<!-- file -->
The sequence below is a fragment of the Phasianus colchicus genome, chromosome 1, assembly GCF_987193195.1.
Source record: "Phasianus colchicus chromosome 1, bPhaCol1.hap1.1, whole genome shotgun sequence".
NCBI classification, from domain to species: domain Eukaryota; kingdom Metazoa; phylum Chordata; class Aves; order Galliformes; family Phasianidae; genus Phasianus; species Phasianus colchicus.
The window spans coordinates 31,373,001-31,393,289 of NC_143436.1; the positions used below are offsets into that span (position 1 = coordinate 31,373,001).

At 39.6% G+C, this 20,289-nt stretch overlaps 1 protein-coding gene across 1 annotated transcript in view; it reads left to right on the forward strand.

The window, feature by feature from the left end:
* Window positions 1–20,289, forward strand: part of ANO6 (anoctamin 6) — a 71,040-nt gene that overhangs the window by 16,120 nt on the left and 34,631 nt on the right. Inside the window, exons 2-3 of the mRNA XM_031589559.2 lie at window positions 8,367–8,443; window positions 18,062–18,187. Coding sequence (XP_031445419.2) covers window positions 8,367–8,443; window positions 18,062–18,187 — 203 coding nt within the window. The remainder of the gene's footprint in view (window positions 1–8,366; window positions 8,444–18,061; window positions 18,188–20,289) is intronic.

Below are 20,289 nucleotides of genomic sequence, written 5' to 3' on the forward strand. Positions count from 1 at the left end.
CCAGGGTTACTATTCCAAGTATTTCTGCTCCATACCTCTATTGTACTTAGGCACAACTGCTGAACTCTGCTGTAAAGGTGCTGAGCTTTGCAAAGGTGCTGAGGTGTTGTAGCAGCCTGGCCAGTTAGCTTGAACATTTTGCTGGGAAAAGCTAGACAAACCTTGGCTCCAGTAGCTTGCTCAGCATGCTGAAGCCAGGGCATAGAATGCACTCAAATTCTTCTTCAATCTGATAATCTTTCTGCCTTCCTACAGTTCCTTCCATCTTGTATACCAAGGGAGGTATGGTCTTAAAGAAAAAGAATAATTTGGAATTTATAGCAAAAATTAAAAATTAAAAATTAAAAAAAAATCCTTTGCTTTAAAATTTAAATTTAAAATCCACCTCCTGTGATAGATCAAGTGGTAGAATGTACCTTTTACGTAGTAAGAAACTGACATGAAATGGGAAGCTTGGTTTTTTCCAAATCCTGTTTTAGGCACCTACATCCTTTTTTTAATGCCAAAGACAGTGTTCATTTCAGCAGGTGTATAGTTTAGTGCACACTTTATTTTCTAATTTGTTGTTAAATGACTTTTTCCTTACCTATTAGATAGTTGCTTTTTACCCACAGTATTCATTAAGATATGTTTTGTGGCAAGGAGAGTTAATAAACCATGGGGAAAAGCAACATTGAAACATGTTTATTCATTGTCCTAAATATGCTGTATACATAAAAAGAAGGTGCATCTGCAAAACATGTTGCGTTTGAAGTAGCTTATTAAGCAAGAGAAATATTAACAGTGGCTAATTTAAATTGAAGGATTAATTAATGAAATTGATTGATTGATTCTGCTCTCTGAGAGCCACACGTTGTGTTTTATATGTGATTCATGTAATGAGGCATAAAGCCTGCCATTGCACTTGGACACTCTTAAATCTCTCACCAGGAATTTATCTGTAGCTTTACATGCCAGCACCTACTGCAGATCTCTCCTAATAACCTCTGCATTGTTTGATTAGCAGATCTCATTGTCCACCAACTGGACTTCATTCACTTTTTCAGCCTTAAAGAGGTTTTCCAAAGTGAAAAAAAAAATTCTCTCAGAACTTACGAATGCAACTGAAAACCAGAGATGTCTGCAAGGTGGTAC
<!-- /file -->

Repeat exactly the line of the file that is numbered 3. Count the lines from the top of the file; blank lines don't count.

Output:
NCBI classification, from domain to species: domain Eukaryota; kingdom Metazoa; phylum Chordata; class Aves; order Galliformes; family Phasianidae; genus Phasianus; species Phasianus colchicus.